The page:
Re:LOL (4, Informative)

evilviper (135110) | about a year and a half ago | (#41850703)

Question...as someone who has never made a *BSD firewall, what makes it better to go that way as opposed to buying a Sonicwall or Cisco?

I'd equate it to the difference between being a Windows Admin, and a Unix Admin... The two are worlds apart.

First off, PF syntax is heaven compared to all else. Linux's IPTables syntax is a utter nightmare. Cisco's NAT and ACL syntax is ugly, very limited, so abstracted in syntax and terminology from what it's really doing that it can be impossible to understand without a book of Cisco's own reference material, etc. Juniper's Netscreens are even worse. If anyone tells you otherwise, start asking a few questions about setting-up multi-homed internet service, multicast routing, or trying to determine whether/why a certain connection is being rejected by that 2,000-line ACL rule-set (or failing somewhere else). And this black-box isn't an issue of amateurs who just don't read enough... There really aren't any publications detailing more complex use-cases, and I've exchanged many words with Cisco support managers after multiple level-2 technicians put in explicit writing that some specific multihoming scearios were NOT POSSIBLE on their gear, only to try it out and find it does, in-fact, work exactly as it should.

This isn't something you're likely to hear network admins complain about, because using something better like OpenBSD is never an option they've had, and they know they MUST learn the insane ways of Cisco, to be able to support routers, switches, etc., anyhow.

PF's syntax for ACLs and NAT is dead simple, and as flexible as it can get. What's more, you edit it locally, with your choice of text editor, can syntax check it with a short command, and atomically apply it with all changes (no down-time at all). You've also got unlimited options for commenting it as you choose, making backups, generating it from some dynamic system, including dynamic lists of IPs in a rule that are added/removed by, say, a mail server tracking spammers, or having entire rulesets that are applied only when someone SSHes in to the box, to allow specific services or whatever you want. These are things that network admins DO bemoan on a continual basis... Some network software won't let you insert ACL rules above others (line editing), instead requiring erasing everything below where you want it, then inserting the ACL, then restorting the previous. Others may allow line-editing, but only for permit/deny rules, tossing-out the option of using remarks to properly comment your ACLs.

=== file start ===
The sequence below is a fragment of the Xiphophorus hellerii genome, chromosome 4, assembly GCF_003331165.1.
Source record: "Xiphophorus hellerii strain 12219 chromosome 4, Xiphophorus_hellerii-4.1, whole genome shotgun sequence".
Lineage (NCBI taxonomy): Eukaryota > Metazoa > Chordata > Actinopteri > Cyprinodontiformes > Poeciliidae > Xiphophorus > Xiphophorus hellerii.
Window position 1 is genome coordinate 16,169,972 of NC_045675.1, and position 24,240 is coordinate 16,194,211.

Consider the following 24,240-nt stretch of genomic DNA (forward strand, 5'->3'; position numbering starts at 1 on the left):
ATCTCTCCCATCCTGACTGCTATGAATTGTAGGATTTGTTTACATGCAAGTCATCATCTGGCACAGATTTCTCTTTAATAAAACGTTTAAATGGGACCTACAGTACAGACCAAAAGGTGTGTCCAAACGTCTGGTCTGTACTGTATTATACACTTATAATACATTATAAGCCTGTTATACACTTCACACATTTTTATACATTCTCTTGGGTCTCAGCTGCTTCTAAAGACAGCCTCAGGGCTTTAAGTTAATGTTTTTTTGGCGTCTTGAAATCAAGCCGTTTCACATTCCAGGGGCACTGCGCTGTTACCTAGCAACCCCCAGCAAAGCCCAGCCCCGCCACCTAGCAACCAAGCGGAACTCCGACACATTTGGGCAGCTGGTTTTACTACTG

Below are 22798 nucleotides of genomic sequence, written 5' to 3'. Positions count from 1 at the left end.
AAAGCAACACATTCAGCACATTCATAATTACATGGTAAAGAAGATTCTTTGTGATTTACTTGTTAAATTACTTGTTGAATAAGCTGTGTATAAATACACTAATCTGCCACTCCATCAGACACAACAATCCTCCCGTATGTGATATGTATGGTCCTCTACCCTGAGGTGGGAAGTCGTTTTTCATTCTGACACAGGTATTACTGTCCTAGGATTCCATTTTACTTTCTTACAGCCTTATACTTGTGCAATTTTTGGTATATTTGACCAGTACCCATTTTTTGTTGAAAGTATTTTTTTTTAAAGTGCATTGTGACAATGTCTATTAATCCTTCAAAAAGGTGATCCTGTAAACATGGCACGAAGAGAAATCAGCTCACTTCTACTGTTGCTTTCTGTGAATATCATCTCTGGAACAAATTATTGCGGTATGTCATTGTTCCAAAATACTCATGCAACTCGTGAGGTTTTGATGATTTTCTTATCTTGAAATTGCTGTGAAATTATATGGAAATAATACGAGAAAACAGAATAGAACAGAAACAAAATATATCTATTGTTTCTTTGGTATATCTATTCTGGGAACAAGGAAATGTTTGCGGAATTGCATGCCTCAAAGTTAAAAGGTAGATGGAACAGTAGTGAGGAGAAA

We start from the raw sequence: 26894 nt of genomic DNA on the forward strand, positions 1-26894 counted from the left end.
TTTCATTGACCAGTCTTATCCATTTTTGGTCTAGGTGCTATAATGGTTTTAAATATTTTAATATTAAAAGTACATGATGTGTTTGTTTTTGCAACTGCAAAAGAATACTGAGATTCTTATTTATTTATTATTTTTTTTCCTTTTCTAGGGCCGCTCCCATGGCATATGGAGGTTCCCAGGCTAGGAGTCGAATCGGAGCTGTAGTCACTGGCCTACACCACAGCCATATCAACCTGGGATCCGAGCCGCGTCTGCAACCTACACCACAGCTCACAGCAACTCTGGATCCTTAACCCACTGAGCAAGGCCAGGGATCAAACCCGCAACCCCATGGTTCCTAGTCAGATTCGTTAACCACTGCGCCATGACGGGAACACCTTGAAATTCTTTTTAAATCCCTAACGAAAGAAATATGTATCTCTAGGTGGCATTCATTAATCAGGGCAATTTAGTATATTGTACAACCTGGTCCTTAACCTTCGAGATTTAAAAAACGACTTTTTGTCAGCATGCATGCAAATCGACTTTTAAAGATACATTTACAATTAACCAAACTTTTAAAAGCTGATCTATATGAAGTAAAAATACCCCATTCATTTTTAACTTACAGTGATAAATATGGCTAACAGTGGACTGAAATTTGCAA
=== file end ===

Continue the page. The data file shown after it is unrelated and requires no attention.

Network monitoring, debugging, and packet tracing is unimaginably easier. You can run tcpdump, pktstat, or any other utilities RIGHT ON YOUR FIREWALL, telling you EXACTLY what's happening, and where. Easy to filter down to what you want to see, yet can be focused to the point giving you complete packet headers and payloads if you so desire. Cisco pretty recently saw that omitting this functionality can make certain scenarios absolutely impossible to get through, and ASAs now allows generating a pcap/tcpdump/wireshark file, but it must by transferred off to a real computer for analysis in delayed, non-real time.

Anybody using a firewall "appliance" is PROBABLY also using a Unix box to support it in real-time as well... On either side of that ASA / Sonicwall / etc. is a switch configured for "port mirroring", to duplicate ALL that traffic to a Linux box, running SNORT and probably lots of other software, too. That Linux box getting copies of traffic still only provides a modicum of the monitoring, debugging, and reporting options that running your firewall on an actual, full-fledged Unix system can provide, but at least it makes a network admins' difficult job even POSSIBLE to do.

What features are worth the extra expense required to use a computer as a firewall, VS just using a prebuilt ARM one?

While home "routers" really aren't in the same class, there are MANY reasons you'd want something GOOD, instead. Security should be obvious. Bandwidth shaping (ALTQ) is a HUGE advantage, that'll make a home network perform more like a very high-speed corporate, rather than falling apart when there's a torrent running... And just the other day I was banging my head against the wall trying to figure out why the dead-simple port forwarding and ACL I added to allow outside connectivity to a certain portable system was simply not working on my WiFi AP "router". An OpenBSD firewall will NEVER put you through anything like that, and really, even wasting the time and effort just ONCE makes it worth paying the electric bill to run an extra (low-power) system.

OBSD firewalls vs others - what's the diff? (1)

unixisc (2429386) | about a year and a half ago | (#41850793)

Aren't Juniper's OS BSD based? All BSDs, from what I understand, use PF, and so even if an OS uses something like FreeBSD or NetBSD instead of OpenBSD as its base, whatever it used for the IP filtering would be based on PF, wouldn't it? Or are there IPTables versions on BSD as well?